"Och, English buttercups arenít anywhere as tasty as Scottish ones," Bonnie sighed, "but theyíll do."

The fluttered down and landed on the flowers. Sheep began to baa and run around them. "Theyíre all wooly," Brennan noticed.

"Thatís what sheep are, you silly goat," Bonnie said. "They have wool!"

When the sun fell below the horizon, the butterflies fell asleep. The sheep ran to another part of the meadow and all was quiet. In the morning, Brennan was the first to wake up. "I think Iíll get a head start," he giggled and fluttered off toward the woods.

"Whereís Brennan?" Bairdie wondered. "Did anyone see where he went?"

A few sheep came prancing towards the butterflies. "Did you sheep see a butterfly flying around?" Boyd asked.

"Och, aye. Thereís one headed toward the woods. He looks a wee bit confused though," one of the sheep bleated. BAA!

"Thatís our Brennan. Letís just call him Wrong Way Butterfly. Heís headed south, not north," Blair sighed.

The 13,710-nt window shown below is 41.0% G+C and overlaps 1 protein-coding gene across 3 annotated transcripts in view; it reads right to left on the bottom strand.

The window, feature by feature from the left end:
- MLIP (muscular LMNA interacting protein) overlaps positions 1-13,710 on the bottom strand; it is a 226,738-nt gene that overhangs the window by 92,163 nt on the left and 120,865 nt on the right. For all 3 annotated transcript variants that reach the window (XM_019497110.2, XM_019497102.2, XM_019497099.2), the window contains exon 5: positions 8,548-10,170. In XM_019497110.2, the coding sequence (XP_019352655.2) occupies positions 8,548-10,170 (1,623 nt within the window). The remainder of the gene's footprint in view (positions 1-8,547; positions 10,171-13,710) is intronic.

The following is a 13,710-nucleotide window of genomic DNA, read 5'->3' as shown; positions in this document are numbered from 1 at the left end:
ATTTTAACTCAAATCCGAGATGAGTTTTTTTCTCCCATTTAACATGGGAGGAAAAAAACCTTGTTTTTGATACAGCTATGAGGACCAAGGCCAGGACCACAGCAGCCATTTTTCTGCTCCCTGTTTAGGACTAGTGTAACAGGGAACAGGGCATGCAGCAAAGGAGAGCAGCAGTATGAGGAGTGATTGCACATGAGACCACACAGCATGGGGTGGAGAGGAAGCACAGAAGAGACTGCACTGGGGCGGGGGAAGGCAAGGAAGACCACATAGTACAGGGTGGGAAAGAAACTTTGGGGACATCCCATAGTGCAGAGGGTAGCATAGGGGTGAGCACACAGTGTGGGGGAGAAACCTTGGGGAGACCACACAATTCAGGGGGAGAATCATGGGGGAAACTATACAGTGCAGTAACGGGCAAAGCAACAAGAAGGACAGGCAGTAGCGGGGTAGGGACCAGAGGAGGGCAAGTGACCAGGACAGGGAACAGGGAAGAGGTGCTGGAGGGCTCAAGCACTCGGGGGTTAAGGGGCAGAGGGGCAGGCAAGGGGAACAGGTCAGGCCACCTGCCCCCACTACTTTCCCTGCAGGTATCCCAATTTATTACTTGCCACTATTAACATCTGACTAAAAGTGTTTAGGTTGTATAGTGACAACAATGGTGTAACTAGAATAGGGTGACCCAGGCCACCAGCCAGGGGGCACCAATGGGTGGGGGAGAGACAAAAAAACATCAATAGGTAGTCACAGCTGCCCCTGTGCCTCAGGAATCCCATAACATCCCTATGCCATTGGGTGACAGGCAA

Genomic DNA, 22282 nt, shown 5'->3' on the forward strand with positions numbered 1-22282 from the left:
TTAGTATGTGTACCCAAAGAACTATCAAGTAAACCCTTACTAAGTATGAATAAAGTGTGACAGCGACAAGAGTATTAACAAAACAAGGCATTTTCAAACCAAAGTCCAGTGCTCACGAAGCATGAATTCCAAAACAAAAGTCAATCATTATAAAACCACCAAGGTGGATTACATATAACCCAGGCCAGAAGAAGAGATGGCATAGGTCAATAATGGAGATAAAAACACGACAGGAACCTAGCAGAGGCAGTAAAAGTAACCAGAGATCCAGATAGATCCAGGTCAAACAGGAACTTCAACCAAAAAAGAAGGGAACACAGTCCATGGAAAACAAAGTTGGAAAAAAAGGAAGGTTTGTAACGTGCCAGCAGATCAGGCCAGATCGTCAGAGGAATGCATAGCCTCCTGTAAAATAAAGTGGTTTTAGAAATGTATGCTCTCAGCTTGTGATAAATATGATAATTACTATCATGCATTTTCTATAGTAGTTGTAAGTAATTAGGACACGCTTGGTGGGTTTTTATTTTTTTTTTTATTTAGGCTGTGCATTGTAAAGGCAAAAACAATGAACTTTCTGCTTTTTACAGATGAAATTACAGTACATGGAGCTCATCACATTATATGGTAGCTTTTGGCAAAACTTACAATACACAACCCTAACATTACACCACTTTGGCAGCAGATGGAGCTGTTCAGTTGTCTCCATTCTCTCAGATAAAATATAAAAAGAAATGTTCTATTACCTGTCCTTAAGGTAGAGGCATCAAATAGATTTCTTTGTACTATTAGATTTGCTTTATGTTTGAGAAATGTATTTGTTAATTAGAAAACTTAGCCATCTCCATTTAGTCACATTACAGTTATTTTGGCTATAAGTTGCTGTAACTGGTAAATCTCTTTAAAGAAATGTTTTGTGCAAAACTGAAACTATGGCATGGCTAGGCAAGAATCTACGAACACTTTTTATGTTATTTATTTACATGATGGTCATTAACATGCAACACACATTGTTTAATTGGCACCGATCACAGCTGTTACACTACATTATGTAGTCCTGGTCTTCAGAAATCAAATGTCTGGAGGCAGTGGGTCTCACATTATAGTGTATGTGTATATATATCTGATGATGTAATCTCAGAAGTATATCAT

"Iíll go and fetch him," Bairdie sneered. He flew off to find Brennan. A few minutes later they both joined the group. "Youíd better stay at the front of the group wií me," Bairdie said. They all fluttered towards Scotland.

Hours had passed when Balfour shouted, "Thereís Scotland! I see it. Itís raining!"

Soon they were surrounded by a mass of thick, gray clouds. Drops of rain fell around them. "Aye, weíre back home," Betty said.

"There are the bluebells. Och, I love Scotland! Itís good to be home, isnít it?" Blair smiled.

"Come on, Brennan. Iíll race you to the bluebells," Bairdie said.

"Brilliant idea! Iíll win though," Brennan replied. He turned and started flying back to the English border.

"Where are you going?" Bairdie called.

"Whereís Wrong Way Butterfly going this time?" Boyd snickered.

"Here we go again," Bairdie scoffed and flew off to get Brennan.